Irish universities face 18 months of budget shortages without additional government support
The Covid-19 pandemic could leave a €374 million hole in the finances of Irish universities over the coming 18 months, a study estimates.
Ordinarily reliable sources of income including fees from thousands of international students, charges for on-campus facilities and accommodation have been disrupted by the pandemic, according to the Irish Universities’ Association. The funding hole has reached such an extent that universities are uncertain how they will keep going, at least until the end of next year, the IUA reported.
The study, Partners in the Recovery—Enabling Irish Universities to Support Re-booting Ireland, is an attempt to understand the challenges ahead, the representative body said.
The study looked in detail at Covid-19’s impact on sources of university income. It suggested that the government make available a one-off €280 million ‘stability fund’ that would cushion the institutions against short-term cash flow problems and other financial pressures.
The report identified four major sources of income that have been switched off as a result of strictures created by the coronavirus pandemic. Fees paid by international students represent the single largest financial loss, as such students are expected to stay away from Ireland, taking a whopping €181m off the balance sheets.
The universities also took a €86m hit from loss of commercial revenues, for example, making facilities such as the Dublin City University’s Helix theatre available for outside events. This is exacerbated by lack of income from renting out student accommodation over the summer to conference delegates. Large gatherings are currently banned in Ireland.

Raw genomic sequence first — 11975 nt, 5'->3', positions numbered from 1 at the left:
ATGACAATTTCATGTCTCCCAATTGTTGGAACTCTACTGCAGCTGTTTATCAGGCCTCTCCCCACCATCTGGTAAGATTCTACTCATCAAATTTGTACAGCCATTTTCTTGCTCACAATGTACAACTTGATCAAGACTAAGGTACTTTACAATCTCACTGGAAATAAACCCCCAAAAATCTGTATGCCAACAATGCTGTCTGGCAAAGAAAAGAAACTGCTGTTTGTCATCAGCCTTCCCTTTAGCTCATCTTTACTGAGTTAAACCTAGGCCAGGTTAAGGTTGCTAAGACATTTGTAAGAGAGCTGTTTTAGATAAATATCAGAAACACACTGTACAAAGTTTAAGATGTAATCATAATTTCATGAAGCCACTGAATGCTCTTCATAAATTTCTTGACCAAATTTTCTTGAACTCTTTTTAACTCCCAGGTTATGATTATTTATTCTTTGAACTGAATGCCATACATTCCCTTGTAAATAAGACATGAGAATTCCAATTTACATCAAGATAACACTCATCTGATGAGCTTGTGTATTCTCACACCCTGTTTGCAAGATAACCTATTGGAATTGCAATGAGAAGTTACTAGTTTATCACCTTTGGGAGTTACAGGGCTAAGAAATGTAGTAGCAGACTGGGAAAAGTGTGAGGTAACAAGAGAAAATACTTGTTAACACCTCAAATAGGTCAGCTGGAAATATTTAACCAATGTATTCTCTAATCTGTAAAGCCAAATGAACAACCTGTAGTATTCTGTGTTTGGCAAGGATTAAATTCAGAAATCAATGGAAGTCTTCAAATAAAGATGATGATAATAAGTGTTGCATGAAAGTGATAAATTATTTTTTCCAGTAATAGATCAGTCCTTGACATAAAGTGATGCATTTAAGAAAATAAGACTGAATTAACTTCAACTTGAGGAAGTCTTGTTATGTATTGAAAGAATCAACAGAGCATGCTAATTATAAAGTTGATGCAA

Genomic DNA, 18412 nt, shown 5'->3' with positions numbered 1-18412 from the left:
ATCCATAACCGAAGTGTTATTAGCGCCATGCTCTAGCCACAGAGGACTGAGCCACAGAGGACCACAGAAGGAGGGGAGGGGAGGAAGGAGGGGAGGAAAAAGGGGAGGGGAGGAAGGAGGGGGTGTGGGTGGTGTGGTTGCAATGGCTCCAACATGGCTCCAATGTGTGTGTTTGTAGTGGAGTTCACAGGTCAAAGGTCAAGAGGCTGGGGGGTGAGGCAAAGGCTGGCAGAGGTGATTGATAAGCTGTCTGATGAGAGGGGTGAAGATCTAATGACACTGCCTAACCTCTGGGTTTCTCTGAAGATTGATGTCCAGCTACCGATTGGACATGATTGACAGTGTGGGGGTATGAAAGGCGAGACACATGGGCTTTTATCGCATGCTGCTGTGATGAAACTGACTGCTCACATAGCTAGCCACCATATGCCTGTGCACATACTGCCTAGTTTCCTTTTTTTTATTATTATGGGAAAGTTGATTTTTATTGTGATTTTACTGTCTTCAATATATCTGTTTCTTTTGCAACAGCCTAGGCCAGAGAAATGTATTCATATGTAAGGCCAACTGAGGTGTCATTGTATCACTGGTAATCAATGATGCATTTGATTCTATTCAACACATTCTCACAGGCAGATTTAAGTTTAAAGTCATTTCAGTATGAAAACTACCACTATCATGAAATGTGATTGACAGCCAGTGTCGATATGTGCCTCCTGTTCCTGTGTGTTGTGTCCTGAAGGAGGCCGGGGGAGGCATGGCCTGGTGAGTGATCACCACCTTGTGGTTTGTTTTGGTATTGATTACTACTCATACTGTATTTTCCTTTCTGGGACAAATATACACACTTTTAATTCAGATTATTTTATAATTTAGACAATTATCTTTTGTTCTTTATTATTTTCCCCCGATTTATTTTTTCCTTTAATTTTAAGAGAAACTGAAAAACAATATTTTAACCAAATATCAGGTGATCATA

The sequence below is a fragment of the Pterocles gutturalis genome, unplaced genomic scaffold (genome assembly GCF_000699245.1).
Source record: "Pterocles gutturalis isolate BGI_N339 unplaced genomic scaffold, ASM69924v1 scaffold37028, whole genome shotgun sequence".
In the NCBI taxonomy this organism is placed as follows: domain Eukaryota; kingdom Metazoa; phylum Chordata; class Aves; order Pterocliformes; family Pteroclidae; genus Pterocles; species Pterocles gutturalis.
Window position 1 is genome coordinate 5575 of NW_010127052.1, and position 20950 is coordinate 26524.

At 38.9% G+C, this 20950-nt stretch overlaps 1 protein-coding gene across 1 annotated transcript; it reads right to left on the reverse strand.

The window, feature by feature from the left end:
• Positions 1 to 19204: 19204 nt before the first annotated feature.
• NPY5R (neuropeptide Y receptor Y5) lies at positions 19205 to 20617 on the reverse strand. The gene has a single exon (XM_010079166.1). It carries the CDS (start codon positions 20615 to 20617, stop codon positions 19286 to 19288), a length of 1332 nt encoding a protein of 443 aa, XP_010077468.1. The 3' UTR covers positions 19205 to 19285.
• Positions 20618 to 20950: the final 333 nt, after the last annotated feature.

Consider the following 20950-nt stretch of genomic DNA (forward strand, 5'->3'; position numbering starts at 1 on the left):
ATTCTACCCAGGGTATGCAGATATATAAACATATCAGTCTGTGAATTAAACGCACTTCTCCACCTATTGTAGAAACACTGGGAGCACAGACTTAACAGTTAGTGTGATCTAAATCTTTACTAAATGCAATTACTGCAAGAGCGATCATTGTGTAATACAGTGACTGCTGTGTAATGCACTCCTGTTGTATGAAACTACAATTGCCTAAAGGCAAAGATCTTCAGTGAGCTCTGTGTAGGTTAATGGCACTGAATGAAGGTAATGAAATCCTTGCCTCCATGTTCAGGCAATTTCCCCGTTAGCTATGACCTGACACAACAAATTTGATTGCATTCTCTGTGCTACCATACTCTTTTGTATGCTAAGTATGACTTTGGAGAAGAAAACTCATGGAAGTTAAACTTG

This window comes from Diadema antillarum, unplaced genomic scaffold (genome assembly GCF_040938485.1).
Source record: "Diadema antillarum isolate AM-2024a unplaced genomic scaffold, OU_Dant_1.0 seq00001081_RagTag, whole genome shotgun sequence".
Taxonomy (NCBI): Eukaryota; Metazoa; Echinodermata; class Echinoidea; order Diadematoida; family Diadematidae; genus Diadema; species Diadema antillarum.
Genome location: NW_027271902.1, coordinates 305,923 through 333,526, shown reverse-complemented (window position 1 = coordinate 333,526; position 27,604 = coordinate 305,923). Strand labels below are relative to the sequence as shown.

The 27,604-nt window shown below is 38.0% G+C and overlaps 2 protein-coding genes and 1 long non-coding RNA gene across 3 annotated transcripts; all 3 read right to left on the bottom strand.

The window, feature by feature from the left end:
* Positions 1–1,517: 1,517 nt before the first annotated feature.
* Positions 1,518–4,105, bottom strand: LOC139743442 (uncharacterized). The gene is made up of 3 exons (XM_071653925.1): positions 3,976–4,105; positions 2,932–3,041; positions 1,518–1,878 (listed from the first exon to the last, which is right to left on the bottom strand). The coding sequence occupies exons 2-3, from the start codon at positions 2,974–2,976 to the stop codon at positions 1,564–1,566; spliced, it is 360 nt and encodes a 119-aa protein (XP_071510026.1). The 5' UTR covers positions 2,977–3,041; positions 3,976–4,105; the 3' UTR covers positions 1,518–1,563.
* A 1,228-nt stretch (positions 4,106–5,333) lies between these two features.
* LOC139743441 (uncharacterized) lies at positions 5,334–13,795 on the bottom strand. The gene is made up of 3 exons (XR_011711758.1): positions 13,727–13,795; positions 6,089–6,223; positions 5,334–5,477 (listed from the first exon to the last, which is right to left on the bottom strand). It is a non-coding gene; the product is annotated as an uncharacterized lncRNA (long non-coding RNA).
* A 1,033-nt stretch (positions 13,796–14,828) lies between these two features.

This leaves universities with consequential losses of around €34m, the report said.
Finally, there has been a dearth in contracted research activity, which has taken another €37m off the balance sheets.
The association’s report was prescriptive in recommending actions that could be taken by government to reduce the impact on higher education. In terms of paying out the proposed €280m stability fund, the IUA suggested that €125m of this could help fund Irish students in order to fill seats left vacant by a drop in international students.
Another €85m could be used to help enrol those on low incomes or with poor access to education for a chance to pursue a higher education degree. The universities also backed a ‘transformation fund’, where students would receive an education that targeted existing skills shortages.
In addition, the association called for a research and innovation fund worth €80m annually to deliver highly trained graduates and a “pipeline of discoveries”.
It is unclear whether the government will act on the report’s recommendations.
In the meantime, Irish higher education institutions face uncertainties about selecting the next cohort of students. Health risks associated with Covid-19 mean the government had no alternative but to abandon this year’s Leaving Certificate exams.
These examinations at the end of secondary school are akin to the UK’s A levels. Marks derived from these exams are used to determine whether students qualify for higher education.
The government’s replacement is a system of ‘calculated grades’, a numerical assessment looking at a student’s overall work. The replacement is not without its critics—the government has asked Ireland’s Attorney General to assess the risks of a court challenge, should students miss out on university places.
All of Ireland’s universities, however, as well as secondary school teachers’ unions, have signed up to the calculated grade system.